In this newsletter we will review the advantages of each method and factors to consider using each of the most popular relative quantification methods:
- Comparative CT Method (ΔΔCt)
- Relative Standard Curve Method
Comparative CT Method (ΔΔCT)
Comparative CT method (ΔΔCT) uses a reference sample and an endogenous control to determine the relative quantity of target nucleic acid sequence in sample. Standard curves are not required to run on each plate, which result in reduced reagent usage.
The Comparative CT Method uses arithmetic formulas to achieve the result for relative quantification. It is possible to eliminate the use of standard curves and to use the ΔΔCT Method for relative quantification as long as the PCR efficiencies between the target(s) and endogenous control(s) are relatively equivalent.
The amount of target, normalized to an endogenous reference and relative to a calibrator, is given by the arithmetic formula: 2 –ΔΔCT
This method is useful when a high number of targets and/or number of samples are tested. Consider this method when using a high throughput strategy and when validating NGS results
Relative Standard Curve Method
Relative Standard Curve Method also uses a reference sample and an endogenous control to determine the relative quantity but considered to give highly accurate quantitative results because unknown sample quantitative values are interpolated from the standard curve(s).
This method requires the least amount of validation because the PCR efficiencies of the target and endogenous control do not have to be equivalent.
Relative standard curve method uses a set of relative standards from which unknown samples are quantitated. Standard curves for relative quantification are easy to prepare because quantity is expressed relative to some basis sample, such as the calibrator, a sample used as the basis for comparing results.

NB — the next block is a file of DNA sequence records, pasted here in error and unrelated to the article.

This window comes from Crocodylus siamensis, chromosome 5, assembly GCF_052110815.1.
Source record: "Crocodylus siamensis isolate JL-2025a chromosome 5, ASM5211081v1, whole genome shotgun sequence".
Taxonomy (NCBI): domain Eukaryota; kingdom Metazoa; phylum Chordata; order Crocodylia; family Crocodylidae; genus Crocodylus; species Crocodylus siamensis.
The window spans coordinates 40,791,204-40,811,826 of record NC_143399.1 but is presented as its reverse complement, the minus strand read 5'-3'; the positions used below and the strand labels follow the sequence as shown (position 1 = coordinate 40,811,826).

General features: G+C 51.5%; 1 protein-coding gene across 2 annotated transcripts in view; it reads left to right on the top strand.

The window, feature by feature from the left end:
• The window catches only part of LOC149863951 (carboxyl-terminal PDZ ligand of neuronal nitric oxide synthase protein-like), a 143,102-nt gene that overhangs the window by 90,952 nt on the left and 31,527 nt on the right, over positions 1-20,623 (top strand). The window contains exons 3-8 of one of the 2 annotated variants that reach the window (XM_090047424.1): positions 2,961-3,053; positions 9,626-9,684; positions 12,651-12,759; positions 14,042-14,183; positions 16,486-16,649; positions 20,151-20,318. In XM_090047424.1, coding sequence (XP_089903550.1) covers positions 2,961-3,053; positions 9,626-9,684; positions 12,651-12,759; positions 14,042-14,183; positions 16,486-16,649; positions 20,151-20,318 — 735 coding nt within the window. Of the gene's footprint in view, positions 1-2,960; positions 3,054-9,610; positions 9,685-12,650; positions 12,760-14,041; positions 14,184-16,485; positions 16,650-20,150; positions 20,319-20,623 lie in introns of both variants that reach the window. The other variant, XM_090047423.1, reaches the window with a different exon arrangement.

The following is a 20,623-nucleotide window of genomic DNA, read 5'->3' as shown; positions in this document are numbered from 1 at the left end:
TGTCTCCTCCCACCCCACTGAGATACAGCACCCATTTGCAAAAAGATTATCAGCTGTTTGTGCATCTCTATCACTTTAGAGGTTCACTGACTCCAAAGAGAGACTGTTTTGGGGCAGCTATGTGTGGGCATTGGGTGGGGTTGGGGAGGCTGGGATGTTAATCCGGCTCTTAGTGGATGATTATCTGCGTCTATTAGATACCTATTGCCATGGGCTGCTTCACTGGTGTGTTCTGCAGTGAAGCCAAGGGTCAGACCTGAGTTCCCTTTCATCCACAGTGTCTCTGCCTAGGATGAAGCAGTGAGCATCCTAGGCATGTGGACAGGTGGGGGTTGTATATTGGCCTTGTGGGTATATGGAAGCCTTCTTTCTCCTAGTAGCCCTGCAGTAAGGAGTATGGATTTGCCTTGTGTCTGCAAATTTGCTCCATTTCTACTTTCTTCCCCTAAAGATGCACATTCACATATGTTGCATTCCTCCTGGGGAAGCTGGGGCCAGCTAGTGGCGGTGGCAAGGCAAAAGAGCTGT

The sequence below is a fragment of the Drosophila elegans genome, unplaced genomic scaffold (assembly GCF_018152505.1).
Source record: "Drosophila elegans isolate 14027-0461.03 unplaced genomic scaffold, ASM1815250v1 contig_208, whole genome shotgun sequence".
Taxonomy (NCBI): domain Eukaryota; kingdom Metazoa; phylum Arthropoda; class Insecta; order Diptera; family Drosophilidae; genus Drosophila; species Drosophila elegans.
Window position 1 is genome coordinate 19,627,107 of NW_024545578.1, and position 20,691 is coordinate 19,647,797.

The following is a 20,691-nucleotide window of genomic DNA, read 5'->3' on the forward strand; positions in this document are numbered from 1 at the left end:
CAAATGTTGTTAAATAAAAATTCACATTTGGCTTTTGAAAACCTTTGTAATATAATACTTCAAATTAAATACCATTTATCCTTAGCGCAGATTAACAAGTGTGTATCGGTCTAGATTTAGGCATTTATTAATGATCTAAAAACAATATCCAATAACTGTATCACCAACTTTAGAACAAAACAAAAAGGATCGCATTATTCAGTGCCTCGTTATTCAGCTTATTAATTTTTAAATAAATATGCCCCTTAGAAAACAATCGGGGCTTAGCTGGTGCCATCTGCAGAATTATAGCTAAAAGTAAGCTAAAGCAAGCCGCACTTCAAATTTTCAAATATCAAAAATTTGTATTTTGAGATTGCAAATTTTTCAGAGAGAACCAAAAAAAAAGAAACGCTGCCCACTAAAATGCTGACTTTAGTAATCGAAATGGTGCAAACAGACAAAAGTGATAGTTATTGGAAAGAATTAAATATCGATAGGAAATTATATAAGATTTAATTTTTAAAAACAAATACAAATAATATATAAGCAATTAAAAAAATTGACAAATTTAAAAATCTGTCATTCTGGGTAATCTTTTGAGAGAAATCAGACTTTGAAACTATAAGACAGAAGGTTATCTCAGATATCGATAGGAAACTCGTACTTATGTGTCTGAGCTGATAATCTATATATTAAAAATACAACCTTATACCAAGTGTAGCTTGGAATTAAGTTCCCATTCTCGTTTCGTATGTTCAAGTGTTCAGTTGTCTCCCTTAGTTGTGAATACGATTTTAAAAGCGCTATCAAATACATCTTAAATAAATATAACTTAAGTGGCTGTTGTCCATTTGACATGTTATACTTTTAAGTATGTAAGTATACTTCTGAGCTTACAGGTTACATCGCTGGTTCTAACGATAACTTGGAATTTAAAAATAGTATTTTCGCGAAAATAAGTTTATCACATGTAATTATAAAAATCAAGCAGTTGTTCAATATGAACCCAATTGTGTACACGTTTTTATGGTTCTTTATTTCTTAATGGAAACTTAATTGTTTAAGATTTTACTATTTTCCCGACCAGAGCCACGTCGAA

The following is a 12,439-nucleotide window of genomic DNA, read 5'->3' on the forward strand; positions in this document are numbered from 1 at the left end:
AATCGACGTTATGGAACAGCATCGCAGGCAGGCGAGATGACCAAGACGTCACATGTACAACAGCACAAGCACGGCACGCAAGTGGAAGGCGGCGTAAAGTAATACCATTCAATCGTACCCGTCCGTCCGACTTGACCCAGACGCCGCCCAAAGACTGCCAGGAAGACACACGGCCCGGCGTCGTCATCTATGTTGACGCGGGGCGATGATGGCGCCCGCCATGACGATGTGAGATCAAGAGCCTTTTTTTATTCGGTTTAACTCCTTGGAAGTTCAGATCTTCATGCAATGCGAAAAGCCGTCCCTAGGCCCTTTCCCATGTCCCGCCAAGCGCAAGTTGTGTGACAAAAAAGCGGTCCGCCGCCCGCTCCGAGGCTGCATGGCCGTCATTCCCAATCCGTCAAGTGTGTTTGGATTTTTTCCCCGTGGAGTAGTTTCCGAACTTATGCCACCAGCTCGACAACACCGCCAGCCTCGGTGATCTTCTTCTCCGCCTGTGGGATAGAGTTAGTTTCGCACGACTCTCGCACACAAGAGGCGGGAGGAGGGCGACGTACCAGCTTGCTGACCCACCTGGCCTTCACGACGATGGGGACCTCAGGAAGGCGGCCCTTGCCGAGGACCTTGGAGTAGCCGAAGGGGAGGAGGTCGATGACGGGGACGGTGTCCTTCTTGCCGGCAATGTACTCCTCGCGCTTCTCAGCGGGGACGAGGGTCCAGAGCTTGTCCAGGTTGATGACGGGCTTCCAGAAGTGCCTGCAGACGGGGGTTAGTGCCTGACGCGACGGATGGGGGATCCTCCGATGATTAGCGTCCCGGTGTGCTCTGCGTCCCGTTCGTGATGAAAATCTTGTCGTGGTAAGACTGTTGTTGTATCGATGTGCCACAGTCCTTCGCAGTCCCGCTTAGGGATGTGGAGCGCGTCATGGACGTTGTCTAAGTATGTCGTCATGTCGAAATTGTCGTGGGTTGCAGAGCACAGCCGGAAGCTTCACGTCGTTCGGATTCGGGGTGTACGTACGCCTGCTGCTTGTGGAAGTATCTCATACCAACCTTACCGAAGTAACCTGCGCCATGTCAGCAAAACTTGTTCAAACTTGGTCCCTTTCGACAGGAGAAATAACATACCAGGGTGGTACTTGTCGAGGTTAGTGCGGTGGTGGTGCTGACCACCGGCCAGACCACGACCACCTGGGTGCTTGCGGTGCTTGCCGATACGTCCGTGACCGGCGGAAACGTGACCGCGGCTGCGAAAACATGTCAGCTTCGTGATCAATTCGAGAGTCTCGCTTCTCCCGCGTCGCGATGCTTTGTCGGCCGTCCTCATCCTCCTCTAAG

For relative quantification, any stock cDNA, RNA, or DNA containing the appropriate target can be used to prepare standards.
For the proper use of relative standard curves:
- Stock cDNA, RNA, or DNA must be accurately diluted, but the units used to express the dilutions are not important.
- A DNA standard curve can be used for relative quantification of RNA. This assumes that the reverse transcription efficiency of the target is the same in all samples, but the exact value of this efficiency need not be known.
Because quantification should be normalized to an endogenous control, standard curves are prepared for both the target and the endogenous reference. For each experimental sample, you determine the amount of target and endogenous reference from the appropriate standard curve. Since this method requires that each reaction plate contains standard curves for each target thus requires more reagents and more space on a reaction plate, consider this method when testing low numbers of targets and small numbers of samples and if you are looking for very discrete expression changes.For more information follow this link:
Guide to Performing Relative quantification of Gene Expression Using Real-Time Quantitative PCR.